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How to Build Your Own Contractor Tool Trailer

Many contractors require a tool trailer to transport tools and equipment from job to job. The trailer provides a secure, weather-resistant space for the tools of the trade. The interior design of the trailer may vary depending on the trade, be it plumbing, electrical or carpentry. However, the construction of the outer shell follows the same building methods regardless of the use.

Chassis Preparation

Find a pull-along trailer with a chassis that has the desired width and length for the trailer. Purchase the trailer from a manufacturer or find a used trailer at a local auction or in classified ads.

Weld corner gussets in each corner of the chassis. This component provides a solid surface for the ends of the subfloor components to tie together. Weld 16 chassis tabs around the perimeter of the chassis. This step may require hiring a welder.

Measure the length and side of the chassis. Cut four pieces 2-inch-by-6 inch lumber for the subfloor framing — the front, rear and sides.

Mark the position of the chassis tabs on the boards and drill the holes for the bolts. Secure the boards to the chassis with 3 1/2-inch-long carriage bolts.

Cut the floor from 3/4-inch exterior-grade plywood. Waterproof both sides of the plywood with water-resistant epoxy applied according to the product’s instructions. Secure the plywood the to the subfloor frame with galvanized screws, 1 1/2 inches long.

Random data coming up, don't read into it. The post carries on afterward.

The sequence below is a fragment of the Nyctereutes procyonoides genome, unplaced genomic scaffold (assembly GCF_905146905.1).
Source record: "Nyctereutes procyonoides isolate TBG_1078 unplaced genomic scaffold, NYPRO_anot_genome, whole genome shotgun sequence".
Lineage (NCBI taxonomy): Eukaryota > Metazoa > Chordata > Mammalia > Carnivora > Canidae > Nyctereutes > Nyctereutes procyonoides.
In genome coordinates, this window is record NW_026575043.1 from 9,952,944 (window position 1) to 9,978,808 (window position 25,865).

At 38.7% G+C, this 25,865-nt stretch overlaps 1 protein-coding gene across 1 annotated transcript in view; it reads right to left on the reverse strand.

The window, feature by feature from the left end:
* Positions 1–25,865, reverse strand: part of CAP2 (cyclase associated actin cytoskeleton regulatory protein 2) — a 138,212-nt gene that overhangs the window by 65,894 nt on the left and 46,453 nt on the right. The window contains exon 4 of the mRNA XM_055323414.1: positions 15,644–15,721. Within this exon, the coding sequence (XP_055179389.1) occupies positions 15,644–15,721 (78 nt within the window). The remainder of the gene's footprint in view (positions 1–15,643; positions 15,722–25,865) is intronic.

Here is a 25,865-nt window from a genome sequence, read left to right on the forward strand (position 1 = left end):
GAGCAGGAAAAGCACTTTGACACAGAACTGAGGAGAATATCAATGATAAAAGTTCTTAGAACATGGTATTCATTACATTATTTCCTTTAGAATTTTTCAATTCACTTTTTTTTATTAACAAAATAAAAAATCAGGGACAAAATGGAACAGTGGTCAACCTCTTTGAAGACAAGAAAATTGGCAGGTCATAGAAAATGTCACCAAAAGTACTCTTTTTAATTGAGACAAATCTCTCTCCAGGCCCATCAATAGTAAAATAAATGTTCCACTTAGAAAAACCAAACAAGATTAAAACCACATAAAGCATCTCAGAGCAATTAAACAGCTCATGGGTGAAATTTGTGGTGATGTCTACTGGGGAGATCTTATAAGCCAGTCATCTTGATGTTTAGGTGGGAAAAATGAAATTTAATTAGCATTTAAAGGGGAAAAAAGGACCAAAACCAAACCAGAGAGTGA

Cut the four top and bottom plates for the side walls from 2-inch-by-6 inch boards. The plates function as the horizontal components of a wall section. The vertical parts, called the studs, fit between the plates. Turn the plates on edge. Place a measuring tape at the end and mark lines on the boards every 16 inches.

Cut the studs for the wall sections. Make the length of the studs the total height of the wall minus 3 1/2 inches, which equals the thickness of both plates. Secure the two end studs between the bottom and top plates with 16d nails.

Fasten the remainder of the studs in place, using the 16-inch center lines for proper spacing. Construct the door opening as you build the wall section. Follow the door manufacturer’s instructions for framing the door opening.

Cut 3/4-inch exterior plywood for the walls. Fasten the plywood to the frame. Complete the other wall sections.

Fasten the first side wall section to the top of the subfloor framing with 2 1/2-inch-long galvanized wood screws and brace with a two-by-four board. Lift the other walls into place and secure them. Connect the corners of the wall sections with galvanized wood screws.

Frame the roof from 2-inch-by-6 inch boards placed at 24-inch intervals. Secure the joists to the top plate with galvanized screws.

Cut the roof sheathing from 3/4-inch exterior-grade plywood to the joists. Fasten each end to the top plate with galvanized screws.


Install fiberglass siding on the exterior walls. Fabricate the roof panel from fiberglass. Follow the manufacturer's instructions for gluing the panels to the walls and roof.

Install the insulation in the wall and ceiling cavities. Sheath the interior ceiling and walls with 1/2-inch plywood.

Complete the layout of the interior as designed. Install bins, racks, hooks or cabinets directly to the studs. Follow the manufacturer’s instructions for the tail lights, interior lighting, door, lock and other accessories.


John Landers has a bachelor's degree in business administration. He worked several years as a senior manager in the housing industry before pursuing his passion to become a writer. He has researched and written articles on a wide variety of interesting subjects for an array of clients. He loves penning pieces on subjects related to business, health, law and technology.